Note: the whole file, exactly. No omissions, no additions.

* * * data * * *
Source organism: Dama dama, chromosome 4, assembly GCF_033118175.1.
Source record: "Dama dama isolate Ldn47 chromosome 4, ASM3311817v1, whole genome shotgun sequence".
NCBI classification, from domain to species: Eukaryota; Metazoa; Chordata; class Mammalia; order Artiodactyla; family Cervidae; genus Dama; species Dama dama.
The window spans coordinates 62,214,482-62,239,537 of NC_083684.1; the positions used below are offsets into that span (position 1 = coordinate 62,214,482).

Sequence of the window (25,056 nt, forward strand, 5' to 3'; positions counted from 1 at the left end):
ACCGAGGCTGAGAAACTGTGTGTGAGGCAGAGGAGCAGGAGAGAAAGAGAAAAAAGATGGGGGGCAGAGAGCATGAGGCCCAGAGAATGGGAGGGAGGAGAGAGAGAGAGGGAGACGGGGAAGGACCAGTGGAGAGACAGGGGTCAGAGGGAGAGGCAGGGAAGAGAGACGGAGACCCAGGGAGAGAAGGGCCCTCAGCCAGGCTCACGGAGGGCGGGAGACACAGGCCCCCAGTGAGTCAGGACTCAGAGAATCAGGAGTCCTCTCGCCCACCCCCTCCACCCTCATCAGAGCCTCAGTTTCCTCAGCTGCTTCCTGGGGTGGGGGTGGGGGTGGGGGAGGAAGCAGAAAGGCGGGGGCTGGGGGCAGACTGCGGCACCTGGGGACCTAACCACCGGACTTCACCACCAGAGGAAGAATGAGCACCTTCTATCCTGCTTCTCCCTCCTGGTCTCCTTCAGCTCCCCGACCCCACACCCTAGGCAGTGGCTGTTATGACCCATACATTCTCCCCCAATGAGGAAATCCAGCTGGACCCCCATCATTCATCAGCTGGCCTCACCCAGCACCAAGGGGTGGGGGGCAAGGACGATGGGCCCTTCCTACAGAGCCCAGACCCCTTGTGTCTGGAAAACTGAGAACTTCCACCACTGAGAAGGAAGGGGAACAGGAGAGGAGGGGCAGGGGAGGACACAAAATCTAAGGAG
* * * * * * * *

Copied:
Source organism: Dama dama, chromosome 4, assembly GCF_033118175.1.
Source record: "Dama dama isolate Ldn47 chromosome 4, ASM3311817v1, whole genome shotgun sequence".
NCBI classification, from domain to species: Eukaryota; Metazoa; Chordata; class Mammalia; order Artiodactyla; family Cervidae; genus Dama; species Dama dama.
The window spans coordinates 62,214,482-62,239,537 of NC_083684.1; the positions used below are offsets into that span (position 1 = coordinate 62,214,482).

Sequence of the window (25,056 nt, forward strand, 5' to 3'; positions counted from 1 at the left end):
ACCGAGGCTGAGAAACTGTGTGTGAGGCAGAGGAGCAGGAGAGAAAGAGAAAAAAGATGGGGGGCAGAGAGCATGAGGCCCAGAGAATGGGAGGGAGGAGAGAGAGAGAGGGAGACGGGGAAGGACCAGTGGAGAGACAGGGGTCAGAGGGAGAGGCAGGGAAGAGAGACGGAGACCCAGGGAGAGAAGGGCCCTCAGCCAGGCTCACGGAGGGCGGGAGACACAGGCCCCCAGTGAGTCAGGACTCAGAGAATCAGGAGTCCTCTCGCCCACCCCCTCCACCCTCATCAGAGCCTCAGTTTCCTCAGCTGCTTCCTGGGGTGGGGGTGGGGGTGGGGGAGGAAGCAGAAAGGCGGGGGCTGGGGGCAGACTGCGGCACCTGGGGACCTAACCACCGGACTTCACCACCAGAGGAAGAATGAGCACCTTCTATCCTGCTTCTCCCTCCTGGTCTCCTTCAGCTCCCCGACCCCACACCCTAGGCAGTGGCTGTTATGACCCATACATTCTCCCCCAATGAGGAAATCCAGCTGGACCCCCATCATTCATCAGCTGGCCTCACCCAGCACCAAGGGGTGGGGGGCAAGGACGATGGGCCCTTCCTACAGAGCCCAGACCCCTTGTGTCTGGAAAACTGAGAACTTCCACCACTGAGAAGGAAGGGGAACAGGAGAGGAGGGGCAGGGGAGGACACAAAATCTAAGGAG